Plaintiff hospitals have filed a Notice of Intent to Terminate with the Insurance Department and have so notified Blue Cross. Therefore, the question of the non-compensatory nature of the reinstated contract is one to be determined by the Insurance Department.
Plaintiffs argue that Act No. 94 is subject to challenge on constitutional grounds predicated upon the theory that the retroactive application of the statute constitutes a taking of property without due process and plaintiffs further reiterate their previous argument of "impairment of contract." Here, the plaintiffs focus upon the provisions of Act No. 94 which, in substance and effect, provide: (a) that contracts between the hospitals and Blue Cross which terminated in August 1974 be reinstated and (b) that, as a result, subscribers who paid in full for hospitalization during the eleven and a half month period preceding the passage of Act No. 94 be reimbursed for all charges which would have been reimbursed to subscribers under the 1971 Agreement. We find that the statutory reinstatement of terminated contracts and their cost reimbursement formulae and the resulting mandatory reimbursement of subscribers are not unconstitutional.
The unanticipated inability of Blue Cross and the hospitals to negotiate a new contract in 1974 created extreme financial hardship for Blue Cross subscribers hospitalized after the contractual run-out provisions had taken effect. Act No. 94 is designed to avoid the recurrence of such a situation in the future. As part of the remedial nature of the statute, hospitals with long-standing contracts with Blue Cross were required to reinstate the most recent contract provisions. This remedial measure is strikingly similar to remedial measures in other regulatory statutes regarding disputed rates charged by regulated corporations.
In Fleming v. Rhodes, 331 U.S. 100, 67 S. Ct. 1140, 91 L. Ed. 1368 (1947), the Supreme Court held that rights previously acquired can be legislatively reinstated retroactively. Here, subscribers contracted with and prepaid Blue Cross for health care coverage. As part of that contract, hospitalization at member hospitals was to be provided at little or no cost to the subscriber. The crisis created by the failure of contract negotiations between Blue Cross and the hospitals placed a heavy burden on subscribers. Act No. 94, in its declaration of necessity, states that subscribers are entitled to receive benefits for which they have paid in advance. The subscribers hospitalized between August, 1974 and August, 1975 did not receive those health care benefits. Act No. 94 simply places them in the same position as subscribers hospitalized prior to August, 1974 and subsequent to August, 1975.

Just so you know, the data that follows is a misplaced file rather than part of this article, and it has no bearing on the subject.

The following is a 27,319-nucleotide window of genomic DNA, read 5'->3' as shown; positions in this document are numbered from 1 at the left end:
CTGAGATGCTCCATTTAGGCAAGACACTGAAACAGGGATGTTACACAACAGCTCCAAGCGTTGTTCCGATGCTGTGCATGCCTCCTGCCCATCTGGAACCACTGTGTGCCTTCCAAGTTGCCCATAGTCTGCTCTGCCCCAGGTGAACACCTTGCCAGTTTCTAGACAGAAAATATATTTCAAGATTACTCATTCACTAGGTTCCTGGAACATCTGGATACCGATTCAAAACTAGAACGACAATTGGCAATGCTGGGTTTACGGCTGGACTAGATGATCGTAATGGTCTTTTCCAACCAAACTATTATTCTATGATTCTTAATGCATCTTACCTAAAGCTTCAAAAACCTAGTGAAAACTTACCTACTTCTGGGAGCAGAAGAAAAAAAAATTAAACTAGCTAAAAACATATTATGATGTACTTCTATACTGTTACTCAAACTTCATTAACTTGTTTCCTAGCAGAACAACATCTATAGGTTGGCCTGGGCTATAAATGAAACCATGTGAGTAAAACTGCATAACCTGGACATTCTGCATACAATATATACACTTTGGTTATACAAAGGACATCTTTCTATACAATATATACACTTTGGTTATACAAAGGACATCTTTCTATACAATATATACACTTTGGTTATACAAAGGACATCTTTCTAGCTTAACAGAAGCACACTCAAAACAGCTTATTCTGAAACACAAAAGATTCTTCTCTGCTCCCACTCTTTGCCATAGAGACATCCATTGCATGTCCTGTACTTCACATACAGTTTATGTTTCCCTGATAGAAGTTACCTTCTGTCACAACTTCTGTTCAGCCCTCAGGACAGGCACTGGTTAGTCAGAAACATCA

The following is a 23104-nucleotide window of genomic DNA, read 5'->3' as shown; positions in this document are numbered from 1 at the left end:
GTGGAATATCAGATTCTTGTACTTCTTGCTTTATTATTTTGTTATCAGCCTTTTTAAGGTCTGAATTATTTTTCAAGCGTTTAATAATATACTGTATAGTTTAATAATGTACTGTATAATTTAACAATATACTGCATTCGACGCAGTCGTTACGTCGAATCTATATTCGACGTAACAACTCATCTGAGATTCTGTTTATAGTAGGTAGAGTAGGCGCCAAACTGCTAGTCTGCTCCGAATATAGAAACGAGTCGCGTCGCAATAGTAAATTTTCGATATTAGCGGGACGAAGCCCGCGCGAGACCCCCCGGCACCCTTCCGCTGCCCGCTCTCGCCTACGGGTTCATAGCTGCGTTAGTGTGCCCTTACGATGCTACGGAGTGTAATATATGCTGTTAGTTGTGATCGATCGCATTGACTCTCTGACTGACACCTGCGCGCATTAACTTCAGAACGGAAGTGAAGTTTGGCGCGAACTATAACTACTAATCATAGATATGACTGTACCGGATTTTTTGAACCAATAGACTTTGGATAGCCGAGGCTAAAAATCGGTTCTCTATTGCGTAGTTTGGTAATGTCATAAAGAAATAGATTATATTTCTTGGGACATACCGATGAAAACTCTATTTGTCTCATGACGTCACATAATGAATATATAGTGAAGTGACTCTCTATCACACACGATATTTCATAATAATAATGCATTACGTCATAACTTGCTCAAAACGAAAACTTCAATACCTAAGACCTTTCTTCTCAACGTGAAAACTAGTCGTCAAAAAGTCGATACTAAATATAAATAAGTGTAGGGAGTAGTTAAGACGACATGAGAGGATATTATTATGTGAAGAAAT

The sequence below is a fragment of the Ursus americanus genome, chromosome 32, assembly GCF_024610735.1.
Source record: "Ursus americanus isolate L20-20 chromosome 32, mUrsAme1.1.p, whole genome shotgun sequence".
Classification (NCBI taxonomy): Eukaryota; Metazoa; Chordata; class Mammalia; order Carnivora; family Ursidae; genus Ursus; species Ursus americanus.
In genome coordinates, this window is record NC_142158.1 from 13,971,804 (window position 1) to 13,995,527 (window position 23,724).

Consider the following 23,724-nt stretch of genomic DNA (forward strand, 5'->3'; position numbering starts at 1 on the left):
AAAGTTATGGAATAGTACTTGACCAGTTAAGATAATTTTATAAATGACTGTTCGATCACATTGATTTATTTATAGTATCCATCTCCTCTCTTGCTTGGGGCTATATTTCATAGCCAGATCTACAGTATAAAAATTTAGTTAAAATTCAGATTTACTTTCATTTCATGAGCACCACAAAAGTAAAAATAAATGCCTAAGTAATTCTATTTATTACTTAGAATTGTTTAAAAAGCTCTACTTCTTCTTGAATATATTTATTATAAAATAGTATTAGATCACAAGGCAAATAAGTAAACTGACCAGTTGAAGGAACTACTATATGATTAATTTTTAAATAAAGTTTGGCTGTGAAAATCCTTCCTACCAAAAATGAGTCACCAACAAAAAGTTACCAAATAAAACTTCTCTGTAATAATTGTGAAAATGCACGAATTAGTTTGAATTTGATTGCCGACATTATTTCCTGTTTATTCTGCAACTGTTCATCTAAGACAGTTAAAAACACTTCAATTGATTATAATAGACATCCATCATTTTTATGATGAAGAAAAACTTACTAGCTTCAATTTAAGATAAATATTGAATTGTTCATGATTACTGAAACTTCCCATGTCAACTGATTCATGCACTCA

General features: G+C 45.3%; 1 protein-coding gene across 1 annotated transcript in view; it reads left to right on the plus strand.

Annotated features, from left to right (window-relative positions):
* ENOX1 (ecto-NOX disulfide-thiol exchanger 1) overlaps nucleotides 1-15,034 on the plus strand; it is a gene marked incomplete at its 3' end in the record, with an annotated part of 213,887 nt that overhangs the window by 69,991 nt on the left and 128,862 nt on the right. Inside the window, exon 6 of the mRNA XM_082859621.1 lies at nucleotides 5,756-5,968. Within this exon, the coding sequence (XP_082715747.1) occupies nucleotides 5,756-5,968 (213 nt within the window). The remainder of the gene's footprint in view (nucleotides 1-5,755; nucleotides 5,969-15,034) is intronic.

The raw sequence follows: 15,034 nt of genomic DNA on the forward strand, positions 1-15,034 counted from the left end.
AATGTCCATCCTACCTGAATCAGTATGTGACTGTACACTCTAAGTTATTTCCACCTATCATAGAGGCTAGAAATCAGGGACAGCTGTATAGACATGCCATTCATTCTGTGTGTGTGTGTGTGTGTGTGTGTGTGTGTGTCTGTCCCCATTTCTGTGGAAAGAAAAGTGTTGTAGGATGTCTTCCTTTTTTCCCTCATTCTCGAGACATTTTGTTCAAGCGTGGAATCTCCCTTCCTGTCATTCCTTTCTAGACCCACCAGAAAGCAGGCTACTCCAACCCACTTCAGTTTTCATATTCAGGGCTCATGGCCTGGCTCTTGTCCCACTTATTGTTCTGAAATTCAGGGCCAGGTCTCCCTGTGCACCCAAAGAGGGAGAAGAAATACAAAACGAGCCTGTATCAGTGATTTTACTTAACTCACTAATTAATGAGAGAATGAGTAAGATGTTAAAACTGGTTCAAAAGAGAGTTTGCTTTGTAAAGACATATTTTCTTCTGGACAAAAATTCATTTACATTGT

The retroactive effect of statutes has been approved where they have filled gaps in the regulatory scheme. See Fleming v. Rhoades, supra; C. Hochman, "The Supreme Court and the Constitutionality of Retroactive Legislation," 73 Harv. L. Rev. 692 (1960). The Supreme Court has recognized in the labor field that contractual arrangement may be "continued for a time while further efforts [are] made to settle the dispute." See United Steelworkers of America v. United States, 361 U.S. 39, 41, 80 S. Ct. 1, 3, 4 L. Ed. 2d 12, 15 (1959). Further, the Supreme Court has held that the taking of property under a program clearly in the public interest is not a denial of due process of law, using this language in Day-Brite Lighting, Inc. v. Missouri, 342 U.S. 421, 424-25, 72 S. Ct. 405, 408, 96 L. Ed. 469, 473 (1952):
"Of course many forms of regulation reduce the net return of the enterprise; yet that gives rise to no constitutional infirmity. [Citing cases.] Most regulations of business necessarily impose financial burdens on the enterprise for which no compensation is paid. Those are part of the costs of our civilization. . . . The public welfare is a broad and inclusive concept. The moral, social, economic, and physical well-being of the community is one part of it; the political well-being another. The police power which is adequate to fix the financial burden for one is adequate for the other. The judgment of the legislature that time out for voting should cost the employee nothing may be a debatable one. It is indeed conceded by the opposition to be such. But if our recent cases mean anything, they leave debatable issues as respects business, economic, and social affairs to legislative decision. We could strike down this law only if we returned to the philosophy of the Lochner [ Lochner v. State of New York, 198 U.S. 45, 25 S. Ct. 539, 49 L. Ed. 937] Coppage [ Coppage v. State of Kansas, 236 U.S. 1, 35 S. Ct. 240, 59 L. Ed. 441] and Adkins [ Adkins v. Childrens Hospital of District of Columbia, 261 U.S. 525, 43 S. Ct. 394, 67 L. Ed. 785] cases."